Port tracking allows you to use information about the operational state of the link so that you can initiate a failure in the link that connects the edge device. Converting the indirect failure to a direct failure triggers a faster recovery process towards redundant links. When enabled, port tracking brings down the configured links based on the failed link and forces the traffic to be redirected to another redundant link.
Generally, hosts can instantly recover from a link failure on a link that is immediately (direct link) connected to a switch. However, recovering from an indirect link failure between switches in a WAN or MAN fabric with a keepalive mechanism is dependent on several factors such as the timeout values (TOVs) and on registered state change notification (RSCN) information.
the following figure, when the direct link 1 to the host fails, recovery can be immediate. However, when the ISL 2 fails between the two switches, recovery depends on TOVs, RSCNs, and other factors.
Traffic Recovery Using Port Tracking
Port tracking monitors and detects failures that cause topology changes and brings down the links that connect the attached devices. When you enable this feature and explicitly configure the linked and tracked ports, the switch software monitors the tracked ports and alters the operational state of the linked ports on detecting a link state change.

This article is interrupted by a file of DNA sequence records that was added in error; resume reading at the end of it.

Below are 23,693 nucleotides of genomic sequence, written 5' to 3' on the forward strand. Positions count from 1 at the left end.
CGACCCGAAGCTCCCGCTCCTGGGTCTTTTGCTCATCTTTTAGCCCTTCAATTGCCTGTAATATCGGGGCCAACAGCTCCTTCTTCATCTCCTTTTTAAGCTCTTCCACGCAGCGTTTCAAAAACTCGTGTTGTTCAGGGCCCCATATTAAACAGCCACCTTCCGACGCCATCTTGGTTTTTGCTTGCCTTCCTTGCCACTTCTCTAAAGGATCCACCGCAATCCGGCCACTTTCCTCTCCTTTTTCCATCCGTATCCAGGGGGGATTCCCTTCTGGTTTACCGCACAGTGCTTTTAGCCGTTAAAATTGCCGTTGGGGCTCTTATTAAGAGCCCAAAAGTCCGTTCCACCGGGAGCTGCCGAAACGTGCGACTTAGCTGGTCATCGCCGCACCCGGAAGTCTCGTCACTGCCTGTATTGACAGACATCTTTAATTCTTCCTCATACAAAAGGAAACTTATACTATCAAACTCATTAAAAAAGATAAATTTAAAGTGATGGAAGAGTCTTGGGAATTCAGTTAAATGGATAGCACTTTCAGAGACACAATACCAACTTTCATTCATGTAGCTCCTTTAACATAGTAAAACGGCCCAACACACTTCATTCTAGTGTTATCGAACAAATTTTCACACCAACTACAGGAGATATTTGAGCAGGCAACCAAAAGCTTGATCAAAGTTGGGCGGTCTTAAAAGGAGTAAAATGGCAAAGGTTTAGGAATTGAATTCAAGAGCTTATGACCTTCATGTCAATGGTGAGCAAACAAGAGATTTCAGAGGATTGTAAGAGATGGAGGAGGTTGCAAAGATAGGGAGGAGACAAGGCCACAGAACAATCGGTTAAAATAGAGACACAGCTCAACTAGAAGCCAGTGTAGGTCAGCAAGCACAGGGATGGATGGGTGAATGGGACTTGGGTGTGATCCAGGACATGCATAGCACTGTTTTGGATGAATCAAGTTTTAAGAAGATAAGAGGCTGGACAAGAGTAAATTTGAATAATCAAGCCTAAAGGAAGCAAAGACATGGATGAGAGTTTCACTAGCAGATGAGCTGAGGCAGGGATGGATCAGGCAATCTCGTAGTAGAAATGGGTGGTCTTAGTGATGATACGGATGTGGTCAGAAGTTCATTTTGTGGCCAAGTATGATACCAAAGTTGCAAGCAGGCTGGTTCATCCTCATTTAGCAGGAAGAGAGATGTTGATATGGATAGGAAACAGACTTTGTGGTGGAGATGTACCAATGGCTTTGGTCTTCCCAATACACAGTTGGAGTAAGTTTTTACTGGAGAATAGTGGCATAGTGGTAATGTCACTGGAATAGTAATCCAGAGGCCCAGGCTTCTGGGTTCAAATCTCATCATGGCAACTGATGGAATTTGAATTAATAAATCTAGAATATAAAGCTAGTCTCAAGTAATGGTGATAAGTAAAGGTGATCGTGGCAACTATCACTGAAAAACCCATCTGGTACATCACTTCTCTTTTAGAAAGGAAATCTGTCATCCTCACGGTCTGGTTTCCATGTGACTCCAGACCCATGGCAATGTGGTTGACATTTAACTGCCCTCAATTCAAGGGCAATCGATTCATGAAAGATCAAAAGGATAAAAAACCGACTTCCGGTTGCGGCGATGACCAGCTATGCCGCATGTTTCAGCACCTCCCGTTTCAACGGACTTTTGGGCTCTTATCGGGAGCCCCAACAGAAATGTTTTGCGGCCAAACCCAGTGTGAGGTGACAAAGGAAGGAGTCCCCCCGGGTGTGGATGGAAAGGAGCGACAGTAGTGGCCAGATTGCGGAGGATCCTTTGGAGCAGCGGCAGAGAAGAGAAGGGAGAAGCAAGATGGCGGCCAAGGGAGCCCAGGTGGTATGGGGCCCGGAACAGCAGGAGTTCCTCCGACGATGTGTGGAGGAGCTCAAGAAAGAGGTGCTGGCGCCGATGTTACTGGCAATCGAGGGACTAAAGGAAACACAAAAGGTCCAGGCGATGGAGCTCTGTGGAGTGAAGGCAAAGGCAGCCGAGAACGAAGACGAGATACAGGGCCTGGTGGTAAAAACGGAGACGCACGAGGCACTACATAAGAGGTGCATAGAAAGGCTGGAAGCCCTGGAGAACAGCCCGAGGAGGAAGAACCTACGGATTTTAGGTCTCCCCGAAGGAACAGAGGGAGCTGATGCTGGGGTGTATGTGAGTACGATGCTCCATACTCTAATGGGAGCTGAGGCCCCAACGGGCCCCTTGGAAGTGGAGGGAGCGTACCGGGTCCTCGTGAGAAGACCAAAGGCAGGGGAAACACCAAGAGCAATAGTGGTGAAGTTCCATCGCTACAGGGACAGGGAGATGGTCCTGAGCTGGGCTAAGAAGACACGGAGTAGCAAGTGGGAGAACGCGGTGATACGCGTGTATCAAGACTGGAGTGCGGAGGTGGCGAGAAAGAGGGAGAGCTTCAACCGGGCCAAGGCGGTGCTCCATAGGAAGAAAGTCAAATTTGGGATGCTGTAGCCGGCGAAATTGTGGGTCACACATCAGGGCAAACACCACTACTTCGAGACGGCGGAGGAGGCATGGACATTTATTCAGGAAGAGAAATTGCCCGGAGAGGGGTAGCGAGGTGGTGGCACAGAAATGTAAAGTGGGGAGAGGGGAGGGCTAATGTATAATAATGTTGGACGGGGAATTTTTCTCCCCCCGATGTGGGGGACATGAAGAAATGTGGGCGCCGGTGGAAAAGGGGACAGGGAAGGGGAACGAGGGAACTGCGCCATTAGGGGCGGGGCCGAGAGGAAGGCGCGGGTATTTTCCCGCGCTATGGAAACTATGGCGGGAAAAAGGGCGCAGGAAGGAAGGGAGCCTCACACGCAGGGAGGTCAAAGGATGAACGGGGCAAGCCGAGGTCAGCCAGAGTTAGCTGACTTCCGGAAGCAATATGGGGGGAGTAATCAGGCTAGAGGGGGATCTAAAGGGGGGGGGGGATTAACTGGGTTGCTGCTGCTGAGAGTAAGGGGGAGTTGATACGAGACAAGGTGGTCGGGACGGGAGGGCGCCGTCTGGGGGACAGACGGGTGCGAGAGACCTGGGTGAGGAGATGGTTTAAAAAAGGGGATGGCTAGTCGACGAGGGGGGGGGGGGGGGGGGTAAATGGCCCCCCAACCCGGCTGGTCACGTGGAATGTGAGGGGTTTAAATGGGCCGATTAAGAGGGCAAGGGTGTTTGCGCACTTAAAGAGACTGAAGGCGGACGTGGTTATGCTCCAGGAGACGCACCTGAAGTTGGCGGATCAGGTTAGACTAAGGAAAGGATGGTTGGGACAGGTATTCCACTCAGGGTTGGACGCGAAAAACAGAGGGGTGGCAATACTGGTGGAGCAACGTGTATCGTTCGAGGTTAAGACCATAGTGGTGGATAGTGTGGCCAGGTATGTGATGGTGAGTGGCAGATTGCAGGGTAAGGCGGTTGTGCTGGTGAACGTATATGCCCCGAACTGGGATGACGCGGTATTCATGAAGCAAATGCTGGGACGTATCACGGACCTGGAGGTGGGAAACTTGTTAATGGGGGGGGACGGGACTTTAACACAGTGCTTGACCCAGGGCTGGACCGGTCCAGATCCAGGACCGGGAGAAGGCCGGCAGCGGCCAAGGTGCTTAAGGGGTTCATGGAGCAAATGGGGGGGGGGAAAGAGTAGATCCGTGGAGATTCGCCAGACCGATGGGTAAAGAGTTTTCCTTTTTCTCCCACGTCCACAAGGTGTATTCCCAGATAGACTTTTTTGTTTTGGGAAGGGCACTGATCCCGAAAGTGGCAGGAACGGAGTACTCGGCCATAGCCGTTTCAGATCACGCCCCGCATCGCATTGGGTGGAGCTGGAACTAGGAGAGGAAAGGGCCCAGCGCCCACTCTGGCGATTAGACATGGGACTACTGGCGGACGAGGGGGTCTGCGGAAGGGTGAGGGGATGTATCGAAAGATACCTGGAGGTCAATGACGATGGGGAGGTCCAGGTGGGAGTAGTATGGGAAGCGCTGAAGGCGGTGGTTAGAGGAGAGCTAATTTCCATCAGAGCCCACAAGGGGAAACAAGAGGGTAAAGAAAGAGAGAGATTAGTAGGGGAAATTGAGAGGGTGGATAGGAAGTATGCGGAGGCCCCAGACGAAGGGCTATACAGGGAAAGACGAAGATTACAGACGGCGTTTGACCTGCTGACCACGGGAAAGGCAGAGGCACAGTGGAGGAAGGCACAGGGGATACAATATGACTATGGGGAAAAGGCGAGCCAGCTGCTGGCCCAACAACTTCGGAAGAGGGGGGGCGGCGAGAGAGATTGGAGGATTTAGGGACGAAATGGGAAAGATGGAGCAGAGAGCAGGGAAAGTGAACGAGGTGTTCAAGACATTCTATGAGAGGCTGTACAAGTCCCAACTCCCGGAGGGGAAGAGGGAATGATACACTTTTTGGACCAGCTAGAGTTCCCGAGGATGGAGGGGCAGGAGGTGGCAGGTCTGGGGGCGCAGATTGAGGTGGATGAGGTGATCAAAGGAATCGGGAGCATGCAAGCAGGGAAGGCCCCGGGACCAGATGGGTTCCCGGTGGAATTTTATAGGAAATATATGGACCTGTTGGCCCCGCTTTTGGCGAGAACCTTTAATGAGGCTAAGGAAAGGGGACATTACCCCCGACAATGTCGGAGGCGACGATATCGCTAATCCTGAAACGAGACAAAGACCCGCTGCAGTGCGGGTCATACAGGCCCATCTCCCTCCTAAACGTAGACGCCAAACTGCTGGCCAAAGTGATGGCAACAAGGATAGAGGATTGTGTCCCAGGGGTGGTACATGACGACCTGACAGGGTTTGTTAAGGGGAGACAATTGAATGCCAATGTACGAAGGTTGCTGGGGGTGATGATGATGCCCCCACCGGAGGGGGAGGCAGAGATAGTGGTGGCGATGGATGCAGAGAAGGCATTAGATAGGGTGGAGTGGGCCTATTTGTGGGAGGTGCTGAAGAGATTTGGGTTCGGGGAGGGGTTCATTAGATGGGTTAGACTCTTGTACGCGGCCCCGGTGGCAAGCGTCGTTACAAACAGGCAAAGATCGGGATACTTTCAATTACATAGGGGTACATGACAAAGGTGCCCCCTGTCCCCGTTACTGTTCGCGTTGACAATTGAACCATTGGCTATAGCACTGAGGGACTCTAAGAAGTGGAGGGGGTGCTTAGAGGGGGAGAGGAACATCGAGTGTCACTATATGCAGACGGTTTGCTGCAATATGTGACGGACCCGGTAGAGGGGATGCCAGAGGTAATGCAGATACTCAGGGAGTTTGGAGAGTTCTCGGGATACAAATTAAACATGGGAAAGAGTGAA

The following terms are used in this chapter:
Tracked ports—A port whose operational state is continuously monitored. The operational state of the tracked port is used to alter the operational state of one or more ports. VSAN, SAN port channel, or a Gigabit Ethernet port can be tracked. Generally, ports in E and TE port modes can also be F ports.
Linked ports—A port whose operational state is altered based on the operational state of the tracked ports. Only ports can be linked ports.
Port tracking has the following features:
The application brings the linked port down when the tracked port goes down. When the tracked port recovers from the failure and comes back up again, the linked port is also brought up automatically (unless otherwise configured).
You can forcefully continue to keep the linked port down, even though the tracked port comes back up. In this case, you must explicitly bring up the linked port when required.